The Cash and Carry model is also known as non-arbitrage model. This model assumes that in an efficient market, arbitrage opportunities cannot exist. In other words, the moment there is an opportunity to make money in the market due to mispricing in the asset price and its replicas, arbitrageurs will start trading to profit from these mispricing and thereby eliminating these opportunities. This trading continues until the prices are aligned across the products/ markets for replicating assets.

Let us understand the entire concept with the help of an example. Practically, forward/ futures position in a stock can be created in following manners:

· Enter into a forward/futures contract, or

· Create a synthetic forward/futures position by buying in the cash market and carrying the asset to future date.

Price of acquiring the asset as on future date in both the cases should be same i.e. cost of synthetic forward/ futures contract (spot price + cost of carrying the asset from today to the future date) should be equivalent to the price of present forward/ futures contract. If prices are not same then it will trigger arbitrage and will continue until prices in both the markets are aligned.

The cost of creating a synthetic futures position is a fair price of futures contract. Fair price of futures contract is nothing but addition of spot price of underlying asset and cost of carrying the asset from today until delivery. Cost of carrying a financial asset from today to the future date would entail different costs like transaction cost, custodial charges, financing cost etc whereas for commodities, it would also include costs like warehousing cost, insurance cost etc.

Let us take an example from Bullion Market. The spot price of gold is Rs 15000 per 10 grams. The cost of financing, storage and insurance for carrying the gold for three months is Rs. 100 per 10 gram. Now you purchase 10 gram of gold from the market at Rs 15000 and hold it for three months. We may now say that the value of the gold after 3 months would be Rs 15100 per 10 gram.

Assume the 3-month futures contract on gold is trading at Rs 15150 per 10 gram. What should one do? Apparently, one should attempt to exploit the arbitrage opportunity present in the gold market by buying gold in the cash market and sell 3-month gold futures simultaneously. We borrow money to take delivery of gold in cash market today, hold it for 3 months and deliver it in the futures market on the expiry of our futures contract. Amount received on honouring the futures contract would be used to repay the financer of our gold purchase. The net result will be a profit of Rs 50 without taking any risk. (In the entire process, we have not considered any transaction cost-brokerage etc.)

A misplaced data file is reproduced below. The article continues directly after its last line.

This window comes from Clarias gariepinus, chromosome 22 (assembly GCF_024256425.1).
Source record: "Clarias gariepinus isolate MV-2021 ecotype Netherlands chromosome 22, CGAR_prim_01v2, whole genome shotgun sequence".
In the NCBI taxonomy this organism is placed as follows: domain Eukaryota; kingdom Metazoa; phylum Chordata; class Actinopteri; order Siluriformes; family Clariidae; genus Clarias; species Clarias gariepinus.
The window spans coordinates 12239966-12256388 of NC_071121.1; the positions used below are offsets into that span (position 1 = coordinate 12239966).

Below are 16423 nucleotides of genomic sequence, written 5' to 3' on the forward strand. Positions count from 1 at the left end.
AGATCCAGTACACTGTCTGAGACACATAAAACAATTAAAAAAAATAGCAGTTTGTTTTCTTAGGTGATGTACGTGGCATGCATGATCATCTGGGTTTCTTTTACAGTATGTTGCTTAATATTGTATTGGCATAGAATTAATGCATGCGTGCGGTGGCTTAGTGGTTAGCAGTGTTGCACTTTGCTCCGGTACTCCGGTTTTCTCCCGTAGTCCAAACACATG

Because of this mispricing, as more and more people come to the cash market to buy gold and sell in futures market, spot gold price will go up and gold futures price will come down. This arbitrage opportunity continues until the prices between cash and futures markets are aligned.

Therefore, if futures price is more than the future fair price of asset/ synthetic futures price, it will trigger cash and carry arbitrage, which will continue until the prices in both the markets are aligned.

Similarly, if futures prices is less than the future fair price of asset/ synthetic futures price, it will trigger reverse cash and carry arbitrage i.e. market participants start buying gold in futures markets and sell gold in cash market. Now people will borrow gold and deliver it to honour the contract in the cash market and earn interest on the cash market sales proceeds. After three months, they give gold back to the lender on receipt of the same in futures market. This reverse arbitrage will result in reduction of gold’s spot price and increase of its futures price, until these prices are aligned to leave no money on the table.